- Apr 12, 2001
The vulnerability was first discovered by security researcher Daniel Wood, who published his findings online for the security community after repeatedly not having success when attempting to contact Starbucks.The credentials were stored in such a way that anyone with access to the phone can see the passwords and usernames by connecting the phone to a PC. No jailbreaking of the phone is necessary. And that clear text also displays an extensive list of geolocation tracking points (latitude, longitude), a treasure trove of security and privacy gems for anyone who steals the phone.
The coffee company tells Computerworld that it has "security measures in place now related to that". However, Wood tells The Verge that anything Starbucks does on its end "would not matter" because the vulnerability lies within the app itself.
Potential criminals would still need to physically have the phone to attain any user information, and the only information available would be user names, passwords and location data, but users of the app who had the "auto replenish" feature on would enable criminals to continually add money to the app to make Starbucks purchases.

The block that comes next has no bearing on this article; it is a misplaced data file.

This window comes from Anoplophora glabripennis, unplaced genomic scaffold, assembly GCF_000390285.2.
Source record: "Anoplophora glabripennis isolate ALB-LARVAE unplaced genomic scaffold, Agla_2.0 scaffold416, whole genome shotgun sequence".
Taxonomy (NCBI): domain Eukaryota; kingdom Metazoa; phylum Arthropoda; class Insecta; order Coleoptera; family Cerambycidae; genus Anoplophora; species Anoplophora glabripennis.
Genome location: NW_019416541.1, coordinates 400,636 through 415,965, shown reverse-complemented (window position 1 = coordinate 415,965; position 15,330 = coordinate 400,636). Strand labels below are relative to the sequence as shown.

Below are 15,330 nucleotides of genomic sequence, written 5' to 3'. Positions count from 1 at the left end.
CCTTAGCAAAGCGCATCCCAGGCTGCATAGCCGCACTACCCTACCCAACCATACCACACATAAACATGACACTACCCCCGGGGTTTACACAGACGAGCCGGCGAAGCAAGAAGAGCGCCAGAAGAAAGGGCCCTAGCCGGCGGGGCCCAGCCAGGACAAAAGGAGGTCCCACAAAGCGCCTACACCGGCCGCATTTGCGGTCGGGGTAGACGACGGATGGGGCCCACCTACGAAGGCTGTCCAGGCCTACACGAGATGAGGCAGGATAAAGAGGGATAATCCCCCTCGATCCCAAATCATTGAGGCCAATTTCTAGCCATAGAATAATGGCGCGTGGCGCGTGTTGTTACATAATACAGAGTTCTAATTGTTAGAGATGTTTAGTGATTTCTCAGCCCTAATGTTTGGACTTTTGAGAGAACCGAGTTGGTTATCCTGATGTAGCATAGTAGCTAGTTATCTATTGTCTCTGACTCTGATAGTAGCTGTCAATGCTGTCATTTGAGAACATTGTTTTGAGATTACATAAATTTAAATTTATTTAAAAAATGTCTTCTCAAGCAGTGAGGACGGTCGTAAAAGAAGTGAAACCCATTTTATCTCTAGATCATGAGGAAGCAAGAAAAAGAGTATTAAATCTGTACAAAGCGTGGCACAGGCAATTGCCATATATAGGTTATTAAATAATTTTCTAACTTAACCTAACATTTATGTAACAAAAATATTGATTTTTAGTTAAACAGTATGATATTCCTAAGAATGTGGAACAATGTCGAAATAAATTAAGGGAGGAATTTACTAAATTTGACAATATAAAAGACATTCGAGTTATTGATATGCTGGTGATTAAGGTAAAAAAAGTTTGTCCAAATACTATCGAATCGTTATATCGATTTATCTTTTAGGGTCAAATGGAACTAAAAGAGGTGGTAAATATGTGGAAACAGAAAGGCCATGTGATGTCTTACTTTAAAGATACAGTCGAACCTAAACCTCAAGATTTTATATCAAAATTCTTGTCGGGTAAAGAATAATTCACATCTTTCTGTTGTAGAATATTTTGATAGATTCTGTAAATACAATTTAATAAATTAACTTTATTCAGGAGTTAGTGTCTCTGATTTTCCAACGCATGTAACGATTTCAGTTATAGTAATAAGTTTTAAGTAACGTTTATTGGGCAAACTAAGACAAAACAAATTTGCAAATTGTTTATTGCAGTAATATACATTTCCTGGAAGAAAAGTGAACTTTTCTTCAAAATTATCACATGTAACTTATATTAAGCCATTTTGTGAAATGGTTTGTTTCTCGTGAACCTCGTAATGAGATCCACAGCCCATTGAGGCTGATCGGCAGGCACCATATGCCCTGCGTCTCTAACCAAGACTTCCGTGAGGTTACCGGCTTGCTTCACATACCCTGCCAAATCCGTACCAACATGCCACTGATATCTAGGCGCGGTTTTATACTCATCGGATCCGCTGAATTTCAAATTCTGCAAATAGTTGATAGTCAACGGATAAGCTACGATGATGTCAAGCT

Update: Starbucks has issued a statement acknowledging the issue and promising an expedited updated for the company's iOS app.
We'd like to be clear: there is no indication that any customer has been impacted by this or that any information has been compromised. Regardless, we take these types of concerns seriously and have added several safeguards to protect the information you share with us. To protect the integrity of these added measures, we are unable to share technical details but can assure you that they sufficiently address the concerns raised in the research report.
Out of an abundance of caution, we are also working to accelerate the deployment of an update for the app that will add extra layers of protection. We expect this update to be ready soon and will share our progress here. While we are working on the update, we would like to emphasize that your information is protected and that you should continue to feel confident about the integrity of our iOS app.
Article Link: Starbucks Admits It Stores Unencrypted User Passwords, Location Data in iPhone App